I'm going to start by sharing Dr. Hoeksema's definition of a "polder" since it is key to understanding the Dutch landscape:
Today’s Dutch lowland landscape consists of hundreds of water management units called polders. A polder is an area completely isolated from the surrounding area, usually by a berm, dike, or embankment, in which the groundwater levels are artificially controlled. This control involves a variety of drainage schemes—usually ditches and canals that deliver the water to the perimeter of the polder. The water is then released from the polder using a pump or sluice. A pump is needed if the water outside the polder is always higher than the water inside the polder. If the water outside the polder is occasionally lower than the water inside, then a sluice can be used. (p. 1)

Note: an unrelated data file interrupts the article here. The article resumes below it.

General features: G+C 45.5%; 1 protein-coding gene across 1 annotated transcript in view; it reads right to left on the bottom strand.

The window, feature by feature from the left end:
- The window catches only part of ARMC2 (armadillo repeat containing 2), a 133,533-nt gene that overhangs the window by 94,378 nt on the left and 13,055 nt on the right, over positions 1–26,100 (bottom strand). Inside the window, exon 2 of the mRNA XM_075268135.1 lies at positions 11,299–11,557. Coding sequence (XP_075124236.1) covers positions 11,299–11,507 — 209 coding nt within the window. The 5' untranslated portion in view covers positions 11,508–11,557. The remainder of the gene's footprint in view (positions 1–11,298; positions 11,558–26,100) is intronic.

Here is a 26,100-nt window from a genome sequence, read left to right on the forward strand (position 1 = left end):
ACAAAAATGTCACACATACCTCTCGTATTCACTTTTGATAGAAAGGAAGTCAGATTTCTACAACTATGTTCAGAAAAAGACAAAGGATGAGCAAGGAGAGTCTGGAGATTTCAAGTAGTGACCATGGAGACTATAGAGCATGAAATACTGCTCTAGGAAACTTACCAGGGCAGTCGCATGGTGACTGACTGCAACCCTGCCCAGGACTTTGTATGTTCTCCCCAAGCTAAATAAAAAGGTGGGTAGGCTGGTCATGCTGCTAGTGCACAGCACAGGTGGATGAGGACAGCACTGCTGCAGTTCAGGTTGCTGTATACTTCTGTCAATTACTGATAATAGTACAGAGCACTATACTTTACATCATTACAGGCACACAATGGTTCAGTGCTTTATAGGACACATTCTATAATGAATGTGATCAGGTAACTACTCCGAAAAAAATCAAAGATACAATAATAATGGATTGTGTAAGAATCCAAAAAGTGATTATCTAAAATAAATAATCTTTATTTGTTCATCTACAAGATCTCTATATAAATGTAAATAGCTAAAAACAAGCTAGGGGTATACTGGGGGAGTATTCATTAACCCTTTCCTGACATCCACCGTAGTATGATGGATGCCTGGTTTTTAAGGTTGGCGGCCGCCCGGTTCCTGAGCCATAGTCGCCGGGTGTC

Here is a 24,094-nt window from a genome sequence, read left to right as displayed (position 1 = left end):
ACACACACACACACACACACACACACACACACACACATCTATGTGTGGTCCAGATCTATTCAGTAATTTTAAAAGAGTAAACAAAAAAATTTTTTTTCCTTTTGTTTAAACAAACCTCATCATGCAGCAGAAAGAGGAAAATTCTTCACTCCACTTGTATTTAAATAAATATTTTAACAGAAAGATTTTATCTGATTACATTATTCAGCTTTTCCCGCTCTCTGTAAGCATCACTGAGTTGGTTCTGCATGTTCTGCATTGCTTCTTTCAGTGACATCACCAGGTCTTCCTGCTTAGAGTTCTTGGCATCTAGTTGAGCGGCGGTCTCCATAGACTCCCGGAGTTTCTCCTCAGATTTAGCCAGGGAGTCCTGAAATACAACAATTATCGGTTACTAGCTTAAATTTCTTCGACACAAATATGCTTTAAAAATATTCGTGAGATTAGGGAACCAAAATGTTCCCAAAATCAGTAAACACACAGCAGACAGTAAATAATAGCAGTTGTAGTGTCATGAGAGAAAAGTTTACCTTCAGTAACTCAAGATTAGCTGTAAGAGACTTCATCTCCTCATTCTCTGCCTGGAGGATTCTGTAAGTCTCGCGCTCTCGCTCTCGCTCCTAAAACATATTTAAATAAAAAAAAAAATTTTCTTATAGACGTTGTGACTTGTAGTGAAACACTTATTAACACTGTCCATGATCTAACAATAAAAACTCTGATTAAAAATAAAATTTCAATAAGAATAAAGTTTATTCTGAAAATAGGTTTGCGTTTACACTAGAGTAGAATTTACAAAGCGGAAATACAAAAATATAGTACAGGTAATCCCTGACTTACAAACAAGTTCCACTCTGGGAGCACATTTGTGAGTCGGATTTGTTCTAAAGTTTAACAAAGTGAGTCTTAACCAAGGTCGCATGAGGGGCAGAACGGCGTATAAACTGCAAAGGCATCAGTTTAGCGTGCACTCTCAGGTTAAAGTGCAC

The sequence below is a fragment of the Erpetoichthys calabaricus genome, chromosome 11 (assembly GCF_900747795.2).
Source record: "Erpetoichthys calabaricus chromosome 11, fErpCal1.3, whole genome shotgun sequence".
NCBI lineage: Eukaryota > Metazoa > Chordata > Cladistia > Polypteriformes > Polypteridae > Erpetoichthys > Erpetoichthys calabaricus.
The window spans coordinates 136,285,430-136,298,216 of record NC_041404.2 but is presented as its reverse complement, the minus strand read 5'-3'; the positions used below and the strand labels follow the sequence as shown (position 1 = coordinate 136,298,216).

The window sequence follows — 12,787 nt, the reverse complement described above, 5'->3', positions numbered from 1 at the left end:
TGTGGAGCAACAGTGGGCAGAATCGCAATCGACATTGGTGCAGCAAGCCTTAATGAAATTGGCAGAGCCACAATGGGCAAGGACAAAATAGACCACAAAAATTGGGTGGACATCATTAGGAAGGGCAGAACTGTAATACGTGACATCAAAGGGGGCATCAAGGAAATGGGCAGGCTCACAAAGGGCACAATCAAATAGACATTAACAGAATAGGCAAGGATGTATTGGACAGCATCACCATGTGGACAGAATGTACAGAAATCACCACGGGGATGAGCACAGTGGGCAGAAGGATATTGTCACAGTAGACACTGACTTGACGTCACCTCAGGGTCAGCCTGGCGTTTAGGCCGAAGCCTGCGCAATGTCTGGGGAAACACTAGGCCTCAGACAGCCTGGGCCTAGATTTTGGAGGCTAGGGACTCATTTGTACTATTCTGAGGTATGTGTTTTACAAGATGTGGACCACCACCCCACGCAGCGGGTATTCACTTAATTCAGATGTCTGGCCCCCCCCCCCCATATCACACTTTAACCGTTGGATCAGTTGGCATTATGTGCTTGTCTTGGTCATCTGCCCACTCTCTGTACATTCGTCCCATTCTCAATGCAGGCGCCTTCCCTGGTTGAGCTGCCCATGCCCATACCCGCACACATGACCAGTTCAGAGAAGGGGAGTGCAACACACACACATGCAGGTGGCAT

Before polders began to be used, there were efforts to increase the amount of useful land by draining peaty areas (a lot of peat was also harvested for fuel or for salt extraction). However, soils—especially water-logged peat—inevitably subside/compact when they are dried out. Thus a lot of these early efforts inadvertently created lakes (e.g. near Haarlem and Beemster); these lakes caused a lot of erosion of the surrounding areas when winds off the North Sea whipped up large waves.
The next step in land reclamation was building dikes around areas that were sometimes (e.g. at low tide) above water level and letting them drain through sluices that would close to prevent flow back in when water levels rose. Only later did active drainage (with windmills and later steam or diesel pumps) come into play. Until reading this book and travelling to the Netherlands, I didn't realize just how much of the land there has been reclaimed. This .gif provides a visual summary.